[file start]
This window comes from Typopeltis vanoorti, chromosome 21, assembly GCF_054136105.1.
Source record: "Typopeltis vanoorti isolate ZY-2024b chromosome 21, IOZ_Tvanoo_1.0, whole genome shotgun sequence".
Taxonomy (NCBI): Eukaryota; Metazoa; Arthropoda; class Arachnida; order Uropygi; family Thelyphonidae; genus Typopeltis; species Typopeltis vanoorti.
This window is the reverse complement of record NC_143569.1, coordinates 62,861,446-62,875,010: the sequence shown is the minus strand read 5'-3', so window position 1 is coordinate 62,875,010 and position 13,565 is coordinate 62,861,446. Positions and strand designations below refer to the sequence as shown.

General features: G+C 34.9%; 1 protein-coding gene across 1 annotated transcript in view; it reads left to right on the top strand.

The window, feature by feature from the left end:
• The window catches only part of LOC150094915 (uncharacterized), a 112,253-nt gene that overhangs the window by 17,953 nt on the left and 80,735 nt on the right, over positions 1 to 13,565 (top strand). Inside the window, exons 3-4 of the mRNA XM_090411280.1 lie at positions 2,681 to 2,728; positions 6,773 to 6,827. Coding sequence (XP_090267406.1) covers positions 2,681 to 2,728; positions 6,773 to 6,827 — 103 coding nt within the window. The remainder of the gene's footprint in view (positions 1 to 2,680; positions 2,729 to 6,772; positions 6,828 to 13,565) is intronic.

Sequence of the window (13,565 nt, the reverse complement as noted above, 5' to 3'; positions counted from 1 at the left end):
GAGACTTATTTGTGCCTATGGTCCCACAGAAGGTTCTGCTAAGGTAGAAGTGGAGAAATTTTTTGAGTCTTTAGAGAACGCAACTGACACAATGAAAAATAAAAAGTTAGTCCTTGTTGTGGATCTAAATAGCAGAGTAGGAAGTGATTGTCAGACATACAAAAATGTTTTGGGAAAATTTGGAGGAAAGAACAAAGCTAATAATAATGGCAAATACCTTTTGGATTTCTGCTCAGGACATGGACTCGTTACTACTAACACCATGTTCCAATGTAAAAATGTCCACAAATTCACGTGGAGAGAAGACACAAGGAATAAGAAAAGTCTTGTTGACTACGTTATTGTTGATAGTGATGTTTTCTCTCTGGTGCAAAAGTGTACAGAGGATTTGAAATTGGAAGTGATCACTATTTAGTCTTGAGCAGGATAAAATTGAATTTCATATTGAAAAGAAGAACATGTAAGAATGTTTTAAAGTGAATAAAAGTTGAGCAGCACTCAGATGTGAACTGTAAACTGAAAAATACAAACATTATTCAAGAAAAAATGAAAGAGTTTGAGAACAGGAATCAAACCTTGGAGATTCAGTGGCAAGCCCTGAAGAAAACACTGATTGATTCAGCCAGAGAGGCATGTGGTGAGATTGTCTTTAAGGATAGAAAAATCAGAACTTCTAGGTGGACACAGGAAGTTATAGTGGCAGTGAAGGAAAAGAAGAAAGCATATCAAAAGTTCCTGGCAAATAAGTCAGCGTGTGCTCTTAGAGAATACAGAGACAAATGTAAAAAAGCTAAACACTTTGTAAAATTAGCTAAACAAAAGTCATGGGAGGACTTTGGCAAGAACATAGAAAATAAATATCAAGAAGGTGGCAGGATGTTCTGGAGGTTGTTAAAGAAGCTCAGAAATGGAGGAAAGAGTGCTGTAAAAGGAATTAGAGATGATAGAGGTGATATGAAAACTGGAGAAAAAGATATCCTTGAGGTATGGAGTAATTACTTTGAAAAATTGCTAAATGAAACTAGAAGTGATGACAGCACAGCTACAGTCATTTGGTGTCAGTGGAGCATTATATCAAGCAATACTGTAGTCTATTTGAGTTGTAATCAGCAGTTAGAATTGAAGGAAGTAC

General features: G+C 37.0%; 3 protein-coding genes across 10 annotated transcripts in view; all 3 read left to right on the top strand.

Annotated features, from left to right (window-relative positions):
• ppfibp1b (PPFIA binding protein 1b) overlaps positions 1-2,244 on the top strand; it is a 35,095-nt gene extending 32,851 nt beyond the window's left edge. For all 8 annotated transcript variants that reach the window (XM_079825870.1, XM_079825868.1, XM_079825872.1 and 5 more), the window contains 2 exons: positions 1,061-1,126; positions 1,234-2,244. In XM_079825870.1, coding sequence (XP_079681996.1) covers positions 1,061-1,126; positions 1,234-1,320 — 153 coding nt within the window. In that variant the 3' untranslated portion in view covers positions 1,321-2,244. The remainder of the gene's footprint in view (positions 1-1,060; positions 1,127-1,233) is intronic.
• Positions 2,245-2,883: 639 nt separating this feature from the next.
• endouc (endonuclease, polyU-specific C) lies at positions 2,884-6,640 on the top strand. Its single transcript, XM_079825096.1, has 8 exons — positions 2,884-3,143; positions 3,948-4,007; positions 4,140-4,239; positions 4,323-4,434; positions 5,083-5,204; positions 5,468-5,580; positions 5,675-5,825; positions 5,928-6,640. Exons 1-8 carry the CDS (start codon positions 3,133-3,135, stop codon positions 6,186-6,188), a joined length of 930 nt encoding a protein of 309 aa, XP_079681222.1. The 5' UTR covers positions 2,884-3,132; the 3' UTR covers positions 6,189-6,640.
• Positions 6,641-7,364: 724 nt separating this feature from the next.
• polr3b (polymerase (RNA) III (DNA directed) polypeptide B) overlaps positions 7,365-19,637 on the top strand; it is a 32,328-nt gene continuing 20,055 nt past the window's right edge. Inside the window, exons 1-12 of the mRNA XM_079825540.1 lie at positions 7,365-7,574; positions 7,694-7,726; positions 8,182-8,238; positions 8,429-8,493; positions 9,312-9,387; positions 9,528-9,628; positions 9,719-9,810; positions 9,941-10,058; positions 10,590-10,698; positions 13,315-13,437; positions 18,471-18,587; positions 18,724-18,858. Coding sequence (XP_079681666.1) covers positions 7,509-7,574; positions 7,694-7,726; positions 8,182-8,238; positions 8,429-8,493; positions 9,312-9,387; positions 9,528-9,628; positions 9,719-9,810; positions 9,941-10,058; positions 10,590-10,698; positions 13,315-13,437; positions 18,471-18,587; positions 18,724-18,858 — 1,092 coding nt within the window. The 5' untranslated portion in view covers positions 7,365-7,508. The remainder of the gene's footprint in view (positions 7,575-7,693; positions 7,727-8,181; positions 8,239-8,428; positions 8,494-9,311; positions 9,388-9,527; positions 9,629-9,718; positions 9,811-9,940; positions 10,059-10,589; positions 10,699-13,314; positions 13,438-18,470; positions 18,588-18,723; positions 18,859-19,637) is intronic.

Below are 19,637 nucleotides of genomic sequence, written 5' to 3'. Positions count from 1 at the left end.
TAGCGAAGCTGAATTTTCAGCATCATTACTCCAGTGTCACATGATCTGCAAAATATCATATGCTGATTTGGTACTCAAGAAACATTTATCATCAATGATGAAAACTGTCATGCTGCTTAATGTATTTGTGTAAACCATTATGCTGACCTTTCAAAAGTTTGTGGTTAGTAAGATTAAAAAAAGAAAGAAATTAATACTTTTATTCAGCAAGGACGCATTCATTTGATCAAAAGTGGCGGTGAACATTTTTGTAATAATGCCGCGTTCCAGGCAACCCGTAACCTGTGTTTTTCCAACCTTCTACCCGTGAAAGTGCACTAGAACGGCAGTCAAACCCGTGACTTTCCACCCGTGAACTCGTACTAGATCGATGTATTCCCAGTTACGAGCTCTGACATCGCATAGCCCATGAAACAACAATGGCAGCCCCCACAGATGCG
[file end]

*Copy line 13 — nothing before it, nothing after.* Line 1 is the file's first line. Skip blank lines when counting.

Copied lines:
• Positions 2,245-2,883: 639 nt separating this feature from the next.